Brexit losses

Senedd, Welsh Parliament, Cardiff Bay
13 May 2024

After a recent appearance before Wales’s Culture Committee, Charlotte Faucher has been rethinking our new relationship with Europe.

Scotland outlines ambitions to rejoin Creative Europe

The Royal Scottish Academy building decorated during the Edinburgh International Festival,
04 Apr 2024

The Scottish Government will review its international cultural funding and look into developing a support service for cultural export and exchange as part of a new International Cultural Strategy.

UK creative industries 'an export success story'

A person using a mixing desk
20 Mar 2024

Report highlights overall export growth but finds 'striking dichotomy' in the performance of trade in services versus trade in goods for the UK’s creative industries.

Scotland calls for action on culture visas

08 Mar 2024

Practical solutions need to be found to ensure the visa process for international artists coming to contribute to cultural events in Scotland is as smooth and straightforward as possible, Scotland's Culture Secretary Angus Robertson has said.

In a letter to UK Home Secretary James Cleverly, Robertson highlighted the vitally important contribution these artists make to the success of events in Scotland.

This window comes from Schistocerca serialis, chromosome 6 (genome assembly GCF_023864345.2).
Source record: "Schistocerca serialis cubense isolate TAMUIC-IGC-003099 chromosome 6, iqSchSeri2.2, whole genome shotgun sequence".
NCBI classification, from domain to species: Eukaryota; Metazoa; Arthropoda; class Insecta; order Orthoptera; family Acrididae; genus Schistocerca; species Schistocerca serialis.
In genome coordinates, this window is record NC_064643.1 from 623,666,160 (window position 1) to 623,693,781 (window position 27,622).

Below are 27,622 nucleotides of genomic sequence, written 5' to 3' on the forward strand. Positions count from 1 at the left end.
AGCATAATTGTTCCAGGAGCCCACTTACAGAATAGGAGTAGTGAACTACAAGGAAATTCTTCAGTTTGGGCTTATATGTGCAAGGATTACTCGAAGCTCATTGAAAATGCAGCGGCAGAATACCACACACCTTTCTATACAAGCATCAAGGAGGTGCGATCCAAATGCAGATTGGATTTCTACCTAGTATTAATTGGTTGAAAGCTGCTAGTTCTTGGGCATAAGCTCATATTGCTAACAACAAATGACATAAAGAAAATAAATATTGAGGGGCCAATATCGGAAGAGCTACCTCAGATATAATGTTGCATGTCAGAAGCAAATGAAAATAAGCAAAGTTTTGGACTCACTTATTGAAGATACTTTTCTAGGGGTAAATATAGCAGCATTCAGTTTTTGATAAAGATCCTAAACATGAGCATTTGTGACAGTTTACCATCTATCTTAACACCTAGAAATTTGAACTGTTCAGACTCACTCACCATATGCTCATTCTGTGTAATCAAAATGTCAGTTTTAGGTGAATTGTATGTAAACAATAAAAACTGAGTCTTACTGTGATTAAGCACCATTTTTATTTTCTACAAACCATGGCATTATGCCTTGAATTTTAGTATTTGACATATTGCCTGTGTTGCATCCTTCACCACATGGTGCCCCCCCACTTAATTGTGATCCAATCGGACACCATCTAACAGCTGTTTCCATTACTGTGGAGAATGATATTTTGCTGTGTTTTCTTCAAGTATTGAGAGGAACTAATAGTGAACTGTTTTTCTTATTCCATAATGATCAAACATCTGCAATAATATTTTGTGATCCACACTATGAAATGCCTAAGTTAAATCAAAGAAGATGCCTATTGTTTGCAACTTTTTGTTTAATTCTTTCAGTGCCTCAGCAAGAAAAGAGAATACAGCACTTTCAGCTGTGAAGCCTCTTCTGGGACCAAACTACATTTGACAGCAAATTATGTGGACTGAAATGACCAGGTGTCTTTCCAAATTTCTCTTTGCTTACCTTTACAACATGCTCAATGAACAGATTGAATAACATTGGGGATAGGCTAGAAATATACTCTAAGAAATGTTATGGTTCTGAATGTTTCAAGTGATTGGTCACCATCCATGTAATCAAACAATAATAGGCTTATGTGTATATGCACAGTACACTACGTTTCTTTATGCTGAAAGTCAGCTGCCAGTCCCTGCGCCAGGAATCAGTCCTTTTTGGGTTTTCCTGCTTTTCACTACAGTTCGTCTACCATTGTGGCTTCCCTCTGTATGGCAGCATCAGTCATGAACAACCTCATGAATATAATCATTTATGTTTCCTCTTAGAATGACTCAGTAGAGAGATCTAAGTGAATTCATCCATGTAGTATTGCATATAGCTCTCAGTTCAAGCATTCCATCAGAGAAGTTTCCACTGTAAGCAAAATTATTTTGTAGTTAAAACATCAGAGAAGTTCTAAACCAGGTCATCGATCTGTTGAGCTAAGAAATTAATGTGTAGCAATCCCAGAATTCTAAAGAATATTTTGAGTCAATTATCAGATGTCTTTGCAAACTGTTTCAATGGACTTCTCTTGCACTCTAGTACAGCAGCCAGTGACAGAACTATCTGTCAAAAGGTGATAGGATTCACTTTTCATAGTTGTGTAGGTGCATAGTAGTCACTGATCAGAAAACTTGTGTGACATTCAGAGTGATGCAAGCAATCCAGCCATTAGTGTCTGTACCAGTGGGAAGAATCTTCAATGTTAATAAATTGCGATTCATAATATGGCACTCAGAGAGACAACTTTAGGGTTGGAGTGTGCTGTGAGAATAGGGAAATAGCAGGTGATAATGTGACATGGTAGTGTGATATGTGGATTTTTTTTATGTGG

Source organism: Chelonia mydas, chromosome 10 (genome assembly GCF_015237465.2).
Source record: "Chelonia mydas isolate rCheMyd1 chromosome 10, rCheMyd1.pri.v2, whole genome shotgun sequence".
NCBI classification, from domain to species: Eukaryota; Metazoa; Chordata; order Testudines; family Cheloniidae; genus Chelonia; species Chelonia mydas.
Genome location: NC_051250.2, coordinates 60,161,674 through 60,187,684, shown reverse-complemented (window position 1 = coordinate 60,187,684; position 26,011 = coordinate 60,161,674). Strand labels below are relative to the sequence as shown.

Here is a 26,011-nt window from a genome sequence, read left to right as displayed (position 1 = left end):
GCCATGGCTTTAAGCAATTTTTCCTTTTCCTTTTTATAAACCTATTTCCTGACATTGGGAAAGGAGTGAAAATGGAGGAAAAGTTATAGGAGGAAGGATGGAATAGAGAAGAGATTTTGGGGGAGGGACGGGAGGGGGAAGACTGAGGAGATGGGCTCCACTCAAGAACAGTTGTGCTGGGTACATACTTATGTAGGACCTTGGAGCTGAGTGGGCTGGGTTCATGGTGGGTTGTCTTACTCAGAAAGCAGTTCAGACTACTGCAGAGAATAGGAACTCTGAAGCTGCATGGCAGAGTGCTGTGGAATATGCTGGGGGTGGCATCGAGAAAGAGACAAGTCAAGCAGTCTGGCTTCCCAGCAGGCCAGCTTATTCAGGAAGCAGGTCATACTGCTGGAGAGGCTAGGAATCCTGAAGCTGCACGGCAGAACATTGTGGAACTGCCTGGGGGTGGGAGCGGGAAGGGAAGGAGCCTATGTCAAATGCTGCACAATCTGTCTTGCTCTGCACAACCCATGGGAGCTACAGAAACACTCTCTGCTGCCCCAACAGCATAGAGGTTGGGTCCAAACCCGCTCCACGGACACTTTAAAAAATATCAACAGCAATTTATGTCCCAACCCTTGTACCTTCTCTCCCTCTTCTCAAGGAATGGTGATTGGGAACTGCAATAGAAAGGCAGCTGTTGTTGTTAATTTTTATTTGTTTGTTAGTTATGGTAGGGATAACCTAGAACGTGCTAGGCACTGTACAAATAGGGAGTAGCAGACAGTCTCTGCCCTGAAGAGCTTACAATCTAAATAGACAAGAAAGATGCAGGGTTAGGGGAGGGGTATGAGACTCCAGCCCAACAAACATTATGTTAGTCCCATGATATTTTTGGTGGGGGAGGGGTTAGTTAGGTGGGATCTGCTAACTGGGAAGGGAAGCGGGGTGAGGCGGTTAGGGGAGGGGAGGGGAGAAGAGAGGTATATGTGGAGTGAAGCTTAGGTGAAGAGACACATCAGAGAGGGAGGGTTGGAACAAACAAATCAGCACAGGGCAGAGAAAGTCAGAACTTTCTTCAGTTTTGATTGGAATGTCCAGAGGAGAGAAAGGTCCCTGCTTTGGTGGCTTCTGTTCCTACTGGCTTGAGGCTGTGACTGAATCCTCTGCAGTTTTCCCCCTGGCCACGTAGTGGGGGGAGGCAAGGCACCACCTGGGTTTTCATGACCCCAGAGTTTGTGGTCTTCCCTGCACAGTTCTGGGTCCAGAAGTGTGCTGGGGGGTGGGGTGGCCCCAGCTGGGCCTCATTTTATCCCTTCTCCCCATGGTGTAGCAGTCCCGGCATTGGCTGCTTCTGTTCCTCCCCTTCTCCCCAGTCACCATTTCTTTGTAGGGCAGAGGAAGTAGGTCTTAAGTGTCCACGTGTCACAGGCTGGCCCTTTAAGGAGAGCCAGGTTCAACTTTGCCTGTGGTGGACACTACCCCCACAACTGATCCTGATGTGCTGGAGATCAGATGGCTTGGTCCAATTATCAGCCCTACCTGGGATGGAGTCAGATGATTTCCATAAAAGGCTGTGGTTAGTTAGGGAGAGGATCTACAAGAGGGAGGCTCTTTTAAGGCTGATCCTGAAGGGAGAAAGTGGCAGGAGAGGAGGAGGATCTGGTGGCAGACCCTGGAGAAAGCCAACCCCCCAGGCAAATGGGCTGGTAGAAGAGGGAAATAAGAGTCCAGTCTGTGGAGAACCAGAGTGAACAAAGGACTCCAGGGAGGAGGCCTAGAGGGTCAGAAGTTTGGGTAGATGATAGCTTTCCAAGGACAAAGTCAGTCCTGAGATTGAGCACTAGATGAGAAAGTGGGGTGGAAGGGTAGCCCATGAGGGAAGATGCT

He has called for an urgent meeting with the Home Office to discuss what can be done to remove barriers, which he said put extra financial and administrative pressure on cultural organisations and creative professionals.

"I am increasingly concerned that the Home Office’s procedures for processing visa applications are having a negative impact on the ability of international artists and creative professionals to contribute to cultural events in Scotland," Robertson said in the letter. 

"Each year we hear examples of creative professionals having their work disrupted or delayed, and festivals and events facing challenges programming international performers due to delays with the UK visa process. 

"Approaches to immigration can often lead to discriminatory outcomes for people from minority ethnic backgrounds through combinations of post-colonial legacies, unconscious and conscious bias, and systemic or institutional racism. 

"Stakeholders have repeatedly raised their concerns of this worrying trend and its impact on our culture sector."

Royal Academy of Music fears lasting Brexit 'damage'

21 Feb 2024

The UK's departure from the European Union may cause “terminal damage” to the UK’s music industry, the Principal of the Royal Academy of Music has said.

Speaking to the Scottish daily The National, Professor Jonathan Freeman-Attwood said the proportion of European students at the conservatoire has fallen by half since 2016 and warned that Brexit has “stopped the flow of talent coming in”.

“It has been a complete no-win situation, not just for higher education but actually for music higher education, and particularly an institution like this that was founded over 200 years ago by Europeans," he said.

“I think there will be terminal damage in an area where we have a world renowned reputation as educators and as people who make a difference worldwide in the creative industries.

“So at the moment, I think we're fighting against the tide and in some areas we're doing OK, but it's a colossal waste in terms of reputation, in terms of capability, in terms of possibility of things that Britain has always done incredibly well."

UK festivals struggling to book big-name headliners

04 Dec 2023